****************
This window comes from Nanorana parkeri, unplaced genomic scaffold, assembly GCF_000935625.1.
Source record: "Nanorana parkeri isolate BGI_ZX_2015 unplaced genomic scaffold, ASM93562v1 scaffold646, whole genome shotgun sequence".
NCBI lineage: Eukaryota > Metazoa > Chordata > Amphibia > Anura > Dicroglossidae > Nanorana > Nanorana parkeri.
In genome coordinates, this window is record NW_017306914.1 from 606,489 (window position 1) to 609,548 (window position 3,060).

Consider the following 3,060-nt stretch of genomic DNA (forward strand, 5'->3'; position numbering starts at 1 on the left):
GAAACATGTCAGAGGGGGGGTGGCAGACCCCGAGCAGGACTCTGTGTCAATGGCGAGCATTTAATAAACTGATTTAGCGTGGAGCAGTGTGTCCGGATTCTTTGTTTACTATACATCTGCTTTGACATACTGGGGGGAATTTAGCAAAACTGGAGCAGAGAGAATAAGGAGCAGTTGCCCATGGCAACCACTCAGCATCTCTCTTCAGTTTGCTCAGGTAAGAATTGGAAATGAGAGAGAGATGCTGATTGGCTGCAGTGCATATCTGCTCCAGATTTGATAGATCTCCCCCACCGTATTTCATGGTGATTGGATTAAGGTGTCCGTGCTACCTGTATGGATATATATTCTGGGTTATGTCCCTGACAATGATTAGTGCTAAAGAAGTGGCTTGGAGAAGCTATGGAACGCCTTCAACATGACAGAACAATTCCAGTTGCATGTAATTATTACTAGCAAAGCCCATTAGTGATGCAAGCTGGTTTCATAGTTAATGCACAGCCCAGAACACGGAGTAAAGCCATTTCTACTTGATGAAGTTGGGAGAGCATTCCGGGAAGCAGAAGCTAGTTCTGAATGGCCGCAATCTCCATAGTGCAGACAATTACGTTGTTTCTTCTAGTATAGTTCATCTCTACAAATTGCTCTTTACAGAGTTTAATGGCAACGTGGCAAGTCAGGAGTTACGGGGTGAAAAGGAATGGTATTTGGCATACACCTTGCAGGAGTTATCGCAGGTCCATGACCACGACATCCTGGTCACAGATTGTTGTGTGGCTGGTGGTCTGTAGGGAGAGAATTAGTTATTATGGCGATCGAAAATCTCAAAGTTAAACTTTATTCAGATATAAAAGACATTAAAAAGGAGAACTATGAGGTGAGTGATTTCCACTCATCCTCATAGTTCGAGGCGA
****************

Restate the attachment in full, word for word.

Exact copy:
This window comes from Nanorana parkeri, unplaced genomic scaffold, assembly GCF_000935625.1.
Source record: "Nanorana parkeri isolate BGI_ZX_2015 unplaced genomic scaffold, ASM93562v1 scaffold646, whole genome shotgun sequence".
NCBI lineage: Eukaryota > Metazoa > Chordata > Amphibia > Anura > Dicroglossidae > Nanorana > Nanorana parkeri.
In genome coordinates, this window is record NW_017306914.1 from 606,489 (window position 1) to 609,548 (window position 3,060).

Consider the following 3,060-nt stretch of genomic DNA (forward strand, 5'->3'; position numbering starts at 1 on the left):
GAAACATGTCAGAGGGGGGGTGGCAGACCCCGAGCAGGACTCTGTGTCAATGGCGAGCATTTAATAAACTGATTTAGCGTGGAGCAGTGTGTCCGGATTCTTTGTTTACTATACATCTGCTTTGACATACTGGGGGGAATTTAGCAAAACTGGAGCAGAGAGAATAAGGAGCAGTTGCCCATGGCAACCACTCAGCATCTCTCTTCAGTTTGCTCAGGTAAGAATTGGAAATGAGAGAGAGATGCTGATTGGCTGCAGTGCATATCTGCTCCAGATTTGATAGATCTCCCCCACCGTATTTCATGGTGATTGGATTAAGGTGTCCGTGCTACCTGTATGGATATATATTCTGGGTTATGTCCCTGACAATGATTAGTGCTAAAGAAGTGGCTTGGAGAAGCTATGGAACGCCTTCAACATGACAGAACAATTCCAGTTGCATGTAATTATTACTAGCAAAGCCCATTAGTGATGCAAGCTGGTTTCATAGTTAATGCACAGCCCAGAACACGGAGTAAAGCCATTTCTACTTGATGAAGTTGGGAGAGCATTCCGGGAAGCAGAAGCTAGTTCTGAATGGCCGCAATCTCCATAGTGCAGACAATTACGTTGTTTCTTCTAGTATAGTTCATCTCTACAAATTGCTCTTTACAGAGTTTAATGGCAACGTGGCAAGTCAGGAGTTACGGGGTGAAAAGGAATGGTATTTGGCATACACCTTGCAGGAGTTATCGCAGGTCCATGACCACGACATCCTGGTCACAGATTGTTGTGTGGCTGGTGGTCTGTAGGGAGAGAATTAGTTATTATGGCGATCGAAAATCTCAAAGTTAAACTTTATTCAGATATAAAAGACATTAAAAAGGAGAACTATGAGGTGAGTGATTTCCACTCATCCTCATAGTTCGAGGCGA